BYU Law students aid immigrants

Mallorie Mecham (center) and BYU Law students gather for a group photo in Dilley, Texas. Students have the opportunity to work with immigrants at a family detention center through the Refugee and Immigration Initiative. (Mallorie Mecham)

Editor’s note: Immigration has been a political boondoggle for at least two decades in the United States. Congress has yet to come  up with a system that will successfully address the complexities, and President Trump has taken some decisions into his own hands. This is the first in a series of stories examining how real people are affected.

Mallorie Mecham realized her U.S. citizenship boils down to nothing more than “an accident of birth” as she carefully listened to a woman in stiff, standard issue clothing recount memories of pain and trauma.

“I didn’t do anything to be born an American citizen,” Mecham said. “And the woman sitting across the table from me, from Honduras or Venezuela or Brazil, didn’t do anything to be born in that country.”

With this realization in mind, Mecham listened to countless women, day after day, recount “the most awful things that have happened in their lives” as she helped them begin the long and complex process of immigrating to the U.S.

Mecham is one of many BYU Law students who have participated in the Refugee and Immigration Initiative; an externship program that takes students to a family detention center in Dilley, Texas.

BYU Law professor Carolina Núñez is the co-creator of the program. She decided to create the program because she knew these families in “a jail-like setting” would need legal assistance.

Núñez is an immigrant herself. She emigrated to the U.S. from Venezuela when she was 9 years old and serves as the associate dean of research and academic affairs at BYU Law School.

Twice a year, Núñez or another professor and a group of students help prepare immigrants for a Credible Fear Interview, which is a preliminary step in the process to gain asylum in the U.S.

Núñez said it is a common misconception that an immigrant can obtain an “asylum visa” to come to the U.S., but an immigrant cannot receive asylum until after he or she is in the country.

According to Núñez, when women and children arrive at the border, they have to make some sort of claim of fear in order to proceed.

They are then taken to two processing facilities where they receive standard issue clothing, an alien number and an identification card.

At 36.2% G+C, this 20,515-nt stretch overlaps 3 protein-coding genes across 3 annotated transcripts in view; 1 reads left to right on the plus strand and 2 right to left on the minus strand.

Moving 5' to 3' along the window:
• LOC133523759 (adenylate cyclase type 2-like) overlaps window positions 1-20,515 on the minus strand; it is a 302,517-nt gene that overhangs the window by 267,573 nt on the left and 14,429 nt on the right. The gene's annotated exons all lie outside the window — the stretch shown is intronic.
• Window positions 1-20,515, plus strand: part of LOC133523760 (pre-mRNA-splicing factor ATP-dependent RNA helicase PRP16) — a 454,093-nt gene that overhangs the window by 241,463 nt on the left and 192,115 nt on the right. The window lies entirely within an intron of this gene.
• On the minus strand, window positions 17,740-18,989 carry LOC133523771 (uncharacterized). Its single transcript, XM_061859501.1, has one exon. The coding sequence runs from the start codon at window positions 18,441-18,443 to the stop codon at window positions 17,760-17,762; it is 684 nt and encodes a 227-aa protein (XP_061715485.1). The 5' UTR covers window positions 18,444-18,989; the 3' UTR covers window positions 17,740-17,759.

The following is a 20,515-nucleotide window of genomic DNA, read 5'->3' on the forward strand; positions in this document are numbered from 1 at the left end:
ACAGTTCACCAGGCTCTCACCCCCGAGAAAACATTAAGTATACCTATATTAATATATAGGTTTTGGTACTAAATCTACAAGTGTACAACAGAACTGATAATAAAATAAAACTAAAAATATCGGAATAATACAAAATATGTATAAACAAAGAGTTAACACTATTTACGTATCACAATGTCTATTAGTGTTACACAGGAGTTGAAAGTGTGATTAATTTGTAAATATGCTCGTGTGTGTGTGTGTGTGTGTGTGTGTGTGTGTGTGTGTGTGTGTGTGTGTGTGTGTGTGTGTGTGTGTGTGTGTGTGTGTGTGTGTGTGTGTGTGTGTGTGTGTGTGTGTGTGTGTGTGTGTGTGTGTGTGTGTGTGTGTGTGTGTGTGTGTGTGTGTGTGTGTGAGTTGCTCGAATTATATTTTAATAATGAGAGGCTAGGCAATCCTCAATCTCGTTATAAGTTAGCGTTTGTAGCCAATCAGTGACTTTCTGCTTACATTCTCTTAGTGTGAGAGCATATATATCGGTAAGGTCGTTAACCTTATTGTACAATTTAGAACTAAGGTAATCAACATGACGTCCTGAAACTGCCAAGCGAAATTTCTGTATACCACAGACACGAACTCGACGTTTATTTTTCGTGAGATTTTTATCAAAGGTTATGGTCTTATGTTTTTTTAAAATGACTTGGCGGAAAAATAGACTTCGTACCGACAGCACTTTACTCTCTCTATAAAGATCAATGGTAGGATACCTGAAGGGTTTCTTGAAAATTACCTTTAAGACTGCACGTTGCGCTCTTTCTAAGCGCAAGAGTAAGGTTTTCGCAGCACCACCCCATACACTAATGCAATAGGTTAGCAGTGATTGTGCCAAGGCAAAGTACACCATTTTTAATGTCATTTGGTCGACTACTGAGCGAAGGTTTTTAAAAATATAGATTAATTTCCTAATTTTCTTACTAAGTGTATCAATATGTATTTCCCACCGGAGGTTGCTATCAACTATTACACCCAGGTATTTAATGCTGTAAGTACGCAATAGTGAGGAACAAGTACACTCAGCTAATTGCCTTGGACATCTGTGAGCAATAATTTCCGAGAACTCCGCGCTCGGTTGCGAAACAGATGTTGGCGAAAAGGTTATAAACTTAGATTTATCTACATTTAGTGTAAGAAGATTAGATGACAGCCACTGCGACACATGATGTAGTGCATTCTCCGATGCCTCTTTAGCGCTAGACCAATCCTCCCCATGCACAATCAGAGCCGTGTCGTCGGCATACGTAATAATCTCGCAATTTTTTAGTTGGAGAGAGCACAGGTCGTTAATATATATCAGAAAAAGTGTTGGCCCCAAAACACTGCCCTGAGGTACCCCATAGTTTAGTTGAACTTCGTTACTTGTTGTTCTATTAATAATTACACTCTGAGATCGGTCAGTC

The women call these facilities as “la hielera” and “la perrera,” meaning the icebox and the dog pound — referring to the conditions of the buildings.

BYU Law student Mallorie Mecham shares her experiences working with immigrants in Dilley, Texas. Mecham has participated in the externship program twice and most recently helped coordinate the administrative side of the program. (Mallorie Mecham)

Mecham has participated in the Dilley program twice, calling it an “eye-opening experience.”

“Make no mistake, they’re in jail,” Mecham said. “They call them residents; they call it a residential center. They’re in jail, and they can’t come and go as they please.”

Núñez said government employees and the private companies that run these types of detention centers are very careful not to refer to the centers as jails or prisons.

They are strict and careful with this identification because referring to punishment in immigration law can trigger constitutional protections that would not otherwise apply, according to Núñez.

After going through the processing facilities, the women and children are taken to the main detention center, where they meet with BYU Law students to fill out the necessary paper work and prepare for their Credible Fear Interview.

Núñez said immigrants typically spend one to two weeks in the detention center, but there have been rare cases where an immigrant spends a year waiting for their case to be heard; the asylum process itself can take several years.

Núñez and Mecham also said there have been reports of border patrol agents intervening inappropriately and acting outside their designated legal responsibilities by turning women and children away at the border. 

“There is no question in my mind our immigration law is a disaster,” Mecham said. “And when it comes to family detention itself, I don’t think it’s necessary. These women are not here to harm us. They are running from harm. They are running from hurt and they want to come here to be safe.”

In the 2016 presidential election, 70 percent of registered voters said immigration is very important to them, according to a Pew Research poll.

A 2016 poll conducted by Dan Jones & Associates found 46 percent of Utahns support President Donald Trump’s plan to deport undocumented immigrants with a criminal record.

According to a 2017 Gallup poll, 38 percent of Americans believe immigration should be kept at its present level.

But Núñez said most voters suffer from a severe lack of understanding when it comes to the U.S. immigration system.